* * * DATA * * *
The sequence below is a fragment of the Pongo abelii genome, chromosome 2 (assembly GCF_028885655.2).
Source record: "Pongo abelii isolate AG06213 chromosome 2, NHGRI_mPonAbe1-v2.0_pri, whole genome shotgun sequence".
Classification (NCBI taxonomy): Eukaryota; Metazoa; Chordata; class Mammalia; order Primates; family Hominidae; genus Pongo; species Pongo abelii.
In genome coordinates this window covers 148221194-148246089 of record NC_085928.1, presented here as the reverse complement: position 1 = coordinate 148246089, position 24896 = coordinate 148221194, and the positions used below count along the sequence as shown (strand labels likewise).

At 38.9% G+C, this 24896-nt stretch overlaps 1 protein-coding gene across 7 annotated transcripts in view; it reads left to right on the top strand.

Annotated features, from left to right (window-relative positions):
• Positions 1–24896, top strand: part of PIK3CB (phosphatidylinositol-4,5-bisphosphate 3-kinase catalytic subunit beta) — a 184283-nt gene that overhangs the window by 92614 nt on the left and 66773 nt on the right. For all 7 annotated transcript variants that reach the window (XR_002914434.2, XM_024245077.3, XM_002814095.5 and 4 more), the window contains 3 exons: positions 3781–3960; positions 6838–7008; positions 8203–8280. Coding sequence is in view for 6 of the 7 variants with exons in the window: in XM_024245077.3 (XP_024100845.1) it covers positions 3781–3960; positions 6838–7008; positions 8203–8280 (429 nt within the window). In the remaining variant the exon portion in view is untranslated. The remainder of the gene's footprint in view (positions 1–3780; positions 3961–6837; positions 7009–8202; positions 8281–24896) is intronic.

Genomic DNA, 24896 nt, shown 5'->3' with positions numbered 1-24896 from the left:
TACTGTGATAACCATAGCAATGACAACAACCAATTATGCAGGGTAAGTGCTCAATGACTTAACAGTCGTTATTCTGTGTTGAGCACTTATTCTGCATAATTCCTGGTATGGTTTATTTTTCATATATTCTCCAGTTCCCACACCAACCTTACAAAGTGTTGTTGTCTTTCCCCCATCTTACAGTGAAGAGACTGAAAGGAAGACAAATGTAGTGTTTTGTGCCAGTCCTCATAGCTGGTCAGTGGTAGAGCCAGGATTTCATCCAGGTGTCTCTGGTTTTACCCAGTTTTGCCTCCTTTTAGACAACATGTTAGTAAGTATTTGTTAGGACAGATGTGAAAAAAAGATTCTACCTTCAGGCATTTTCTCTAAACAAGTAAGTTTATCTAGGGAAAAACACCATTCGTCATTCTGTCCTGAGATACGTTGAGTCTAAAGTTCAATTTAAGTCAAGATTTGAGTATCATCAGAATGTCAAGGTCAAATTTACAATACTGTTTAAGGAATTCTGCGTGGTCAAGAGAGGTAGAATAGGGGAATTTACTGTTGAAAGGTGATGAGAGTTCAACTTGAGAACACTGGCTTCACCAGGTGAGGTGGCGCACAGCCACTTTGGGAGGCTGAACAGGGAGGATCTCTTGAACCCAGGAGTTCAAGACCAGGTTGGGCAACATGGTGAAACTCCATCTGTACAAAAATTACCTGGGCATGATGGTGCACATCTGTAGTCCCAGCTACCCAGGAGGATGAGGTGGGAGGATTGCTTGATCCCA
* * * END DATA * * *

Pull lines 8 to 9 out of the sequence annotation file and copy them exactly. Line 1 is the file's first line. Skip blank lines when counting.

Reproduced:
Genomic DNA, 24896 nt, shown 5'->3' with positions numbered 1-24896 from the left:
TACTGTGATAACCATAGCAATGACAACAACCAATTATGCAGGGTAAGTGCTCAATGACTTAACAGTCGTTATTCTGTGTTGAGCACTTATTCTGCATAATTCCTGGTATGGTTTATTTTTCATATATTCTCCAGTTCCCACACCAACCTTACAAAGTGTTGTTGTCTTTCCCCCATCTTACAGTGAAGAGACTGAAAGGAAGACAAATGTAGTGTTTTGTGCCAGTCCTCATAGCTGGTCAGTGGTAGAGCCAGGATTTCATCCAGGTGTCTCTGGTTTTACCCAGTTTTGCCTCCTTTTAGACAACATGTTAGTAAGTATTTGTTAGGACAGATGTGAAAAAAAGATTCTACCTTCAGGCATTTTCTCTAAACAAGTAAGTTTATCTAGGGAAAAACACCATTCGTCATTCTGTCCTGAGATACGTTGAGTCTAAAGTTCAATTTAAGTCAAGATTTGAGTATCATCAGAATGTCAAGGTCAAATTTACAATACTGTTTAAGGAATTCTGCGTGGTCAAGAGAGGTAGAATAGGGGAATTTACTGTTGAAAGGTGATGAGAGTTCAACTTGAGAACACTGGCTTCACCAGGTGAGGTGGCGCACAGCCACTTTGGGAGGCTGAACAGGGAGGATCTCTTGAACCCAGGAGTTCAAGACCAGGTTGGGCAACATGGTGAAACTCCATCTGTACAAAAATTACCTGGGCATGATGGTGCACATCTGTAGTCCCAGCTACCCAGGAGGATGAGGTGGGAGGATTGCTTGATCCCA